Israel Okays Fatah Prisoner Release

OCCUPIED JERUSALEM – As part of an unrelenting efforts to back one Palestinian side against the other, the Israeli government approved on Sunday, July 8, the release of 250 prisoners of President Mahmoud Abbas’s Fatah.

"I think this is a worthy gesture to make…because we want to use any means that can reinforce moderate elements in the Palestinian Authority," Israeli Premier told the cabinet in broadcast remarks, reported Reuters.

A government official said the cabinet voted overwhelmingly in favor of a motion to release 250 Fatah prisoners.

None of the prisoners released will have "blood on their hands," meaning implication in attacks that have killed Israelis, Olmert told the cabinet.

Authorities are expected within days to draw up a final list of the names, which will have to be approved by the prime minister.

He rejected Saturday a preliminary list drawn up by the Shin Beth internal security agency and the justice ministry, as the sentences of several of the people on it were due to end soon anyway.

Olmert has ordered a new list drawn up, with prisoners on it having at least a third of their sentence left to serve.

They are all to be members of secular Fatah and "men who can reinforce the moderates among the Palestinians," said government spokeswoman Miri Eisin.

Once the list is approved, it could still take days before any prisoners are freed since Israel would allow 48 hours for the releases to be challenged in petitions to the Supreme Court.

Previous prisoner releases have raised opposition from groups representing families of Israelis harmed in Palestinian attacks.

Olmert had pledged to free the Fatah prisoners in a June 25 Sharm el-Sheikh summit with Abbas, Egyptian President Hosni Mubarak and Jordanian King Abdullah II as part of a Western campaign to bolster Abbas against rival Hamas.

Israel currently holds more than 11,000 Palestinian prisoners, just over half of them having been convicted of an offence and more than 800 of them being held without charge.

Palestinians regard prisoners held by Israel as heroes of resistance against the decades-old occupation.

Abbas-Olmert Meeting

Abbas and Olmert could meet by the end of next week, officials said on Sunday.

Speaking on condition of anonymity, a Palestinian official told Agence France-Presse (AFP) the meeting could take place "by the end of next week."

A senior Israeli official said the two "have agreed in principle to meet next week, but a date has not yet been set."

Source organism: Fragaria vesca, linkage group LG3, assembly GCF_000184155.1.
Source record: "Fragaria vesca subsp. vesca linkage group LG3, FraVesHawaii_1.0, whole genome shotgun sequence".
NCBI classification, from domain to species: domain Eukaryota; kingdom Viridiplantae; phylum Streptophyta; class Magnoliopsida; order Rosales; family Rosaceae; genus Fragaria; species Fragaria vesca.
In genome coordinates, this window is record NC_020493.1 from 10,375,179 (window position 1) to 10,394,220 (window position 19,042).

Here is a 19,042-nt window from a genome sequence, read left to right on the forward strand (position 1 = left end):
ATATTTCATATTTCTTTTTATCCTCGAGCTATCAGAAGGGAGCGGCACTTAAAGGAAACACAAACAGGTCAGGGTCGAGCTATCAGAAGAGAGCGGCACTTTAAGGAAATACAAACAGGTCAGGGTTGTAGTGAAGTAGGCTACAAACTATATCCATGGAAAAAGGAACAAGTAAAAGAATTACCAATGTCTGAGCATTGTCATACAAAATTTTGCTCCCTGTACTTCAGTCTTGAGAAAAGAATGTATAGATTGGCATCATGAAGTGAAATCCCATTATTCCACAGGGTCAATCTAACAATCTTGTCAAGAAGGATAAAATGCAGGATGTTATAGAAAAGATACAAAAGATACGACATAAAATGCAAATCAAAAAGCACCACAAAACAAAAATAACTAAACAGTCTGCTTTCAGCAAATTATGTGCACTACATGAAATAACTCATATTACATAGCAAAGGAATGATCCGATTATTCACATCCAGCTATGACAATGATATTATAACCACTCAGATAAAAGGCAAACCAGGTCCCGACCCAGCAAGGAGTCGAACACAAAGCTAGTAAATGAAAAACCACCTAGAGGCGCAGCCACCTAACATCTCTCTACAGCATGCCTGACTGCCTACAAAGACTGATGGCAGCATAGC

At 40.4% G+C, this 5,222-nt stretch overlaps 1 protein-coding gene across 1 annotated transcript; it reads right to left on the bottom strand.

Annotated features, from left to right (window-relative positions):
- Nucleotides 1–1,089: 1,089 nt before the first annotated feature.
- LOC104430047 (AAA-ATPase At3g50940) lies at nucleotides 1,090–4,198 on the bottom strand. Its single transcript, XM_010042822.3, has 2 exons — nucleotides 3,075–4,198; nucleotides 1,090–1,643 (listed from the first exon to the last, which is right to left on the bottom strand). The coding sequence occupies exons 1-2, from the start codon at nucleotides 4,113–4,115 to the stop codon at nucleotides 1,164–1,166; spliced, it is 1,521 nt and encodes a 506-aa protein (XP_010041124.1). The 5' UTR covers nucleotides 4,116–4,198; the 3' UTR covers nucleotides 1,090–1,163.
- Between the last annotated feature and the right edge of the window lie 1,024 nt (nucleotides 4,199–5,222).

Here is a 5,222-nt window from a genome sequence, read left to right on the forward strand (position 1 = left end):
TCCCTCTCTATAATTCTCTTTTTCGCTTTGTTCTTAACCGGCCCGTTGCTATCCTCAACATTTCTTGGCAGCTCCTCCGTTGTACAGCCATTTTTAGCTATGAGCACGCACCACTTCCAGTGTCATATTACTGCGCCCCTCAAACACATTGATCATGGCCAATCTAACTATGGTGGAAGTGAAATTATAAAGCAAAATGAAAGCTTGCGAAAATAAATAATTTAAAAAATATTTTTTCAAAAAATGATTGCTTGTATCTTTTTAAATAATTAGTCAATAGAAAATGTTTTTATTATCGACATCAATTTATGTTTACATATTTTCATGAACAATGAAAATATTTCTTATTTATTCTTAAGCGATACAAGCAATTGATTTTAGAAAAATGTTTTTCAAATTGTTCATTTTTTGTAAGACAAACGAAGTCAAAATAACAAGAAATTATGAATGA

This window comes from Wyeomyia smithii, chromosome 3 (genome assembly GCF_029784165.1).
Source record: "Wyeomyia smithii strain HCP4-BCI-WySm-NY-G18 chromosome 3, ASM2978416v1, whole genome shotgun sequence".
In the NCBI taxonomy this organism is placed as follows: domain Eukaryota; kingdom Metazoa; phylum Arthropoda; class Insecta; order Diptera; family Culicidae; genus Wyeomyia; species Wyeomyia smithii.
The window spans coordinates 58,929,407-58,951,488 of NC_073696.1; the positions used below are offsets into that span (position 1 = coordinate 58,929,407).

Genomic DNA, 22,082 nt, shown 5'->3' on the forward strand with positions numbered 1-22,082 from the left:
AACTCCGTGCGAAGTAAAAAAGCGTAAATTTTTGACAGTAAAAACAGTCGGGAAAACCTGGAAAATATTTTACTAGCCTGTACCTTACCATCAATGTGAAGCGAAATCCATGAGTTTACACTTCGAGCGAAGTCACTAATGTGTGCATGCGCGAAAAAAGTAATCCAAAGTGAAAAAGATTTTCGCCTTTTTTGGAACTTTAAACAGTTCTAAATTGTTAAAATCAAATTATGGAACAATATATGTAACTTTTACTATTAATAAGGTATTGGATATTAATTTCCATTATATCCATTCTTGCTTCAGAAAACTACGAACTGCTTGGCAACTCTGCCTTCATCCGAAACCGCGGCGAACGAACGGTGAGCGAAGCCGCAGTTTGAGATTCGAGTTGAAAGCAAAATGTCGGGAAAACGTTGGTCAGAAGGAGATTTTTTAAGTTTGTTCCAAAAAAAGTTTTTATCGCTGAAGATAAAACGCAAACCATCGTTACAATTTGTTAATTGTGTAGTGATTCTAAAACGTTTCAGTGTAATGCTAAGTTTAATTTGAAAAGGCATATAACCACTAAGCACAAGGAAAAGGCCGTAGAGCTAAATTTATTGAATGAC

The two leaders last met during the four-way Sharm summit.

The US and the EU have been prodding Olmert to nurture contacts with Abbas’s emergency government in the hope of resuming long-stalled peace talks.

Israel has sought to boost Abbas after Hamas overran security forces loyal to him in Gaza on June 15, assuming full control of the impoverished Gaza Strip.

Since then Abbas has sacked the Hamas-led national unity government, appointed an emergency government under West-favored economist Salam Fayyad and ruled out any talks with rival Hamas.

The two factions had formed a short-lived unity government after reaching a deal in February to replace the internationally boycotted Hamas cabinet that deposed Fatah in a shock 2006 election victory.

In an attempt to boost Abbas in his power struggle with Hamas, Israel transferred 118 million dollars of Palestinian tax funds it had frozen a year ago after Hamas was voted into power.

This has helped Abbas pay Palestinian civil servants full salaries for the first time in 17 months.

Egypt, which has recently been calling for a Fatah-Hamas dialogue to settle the crisis, has decided to send back to Gaza its high-level security delegation, which left last month after Hamas’s takeover.

"The delegation will head back to the Gaza Strip next week, with the aim of re-opening communication channels between Hamas in Gaza and Fatah leaders in the West Bank," Arab League Assistant Secretary General Mohammed Sobeih told Egypt’s Al-Gomhuria daily.

Sobeih, who is in charge of the Palestinian file, said the delegation will prepare the groundwork for the resumption of inter-Palestinian talks in Cairo.

"Egypt has received assurances from all the parties that they will cooperate with the delegation," Assistant Foreign Minister Hani Khalaaf told the daily.

"Preparations are underway for a meeting soon between both movements."

(IslamOnline.net + News Agencies)

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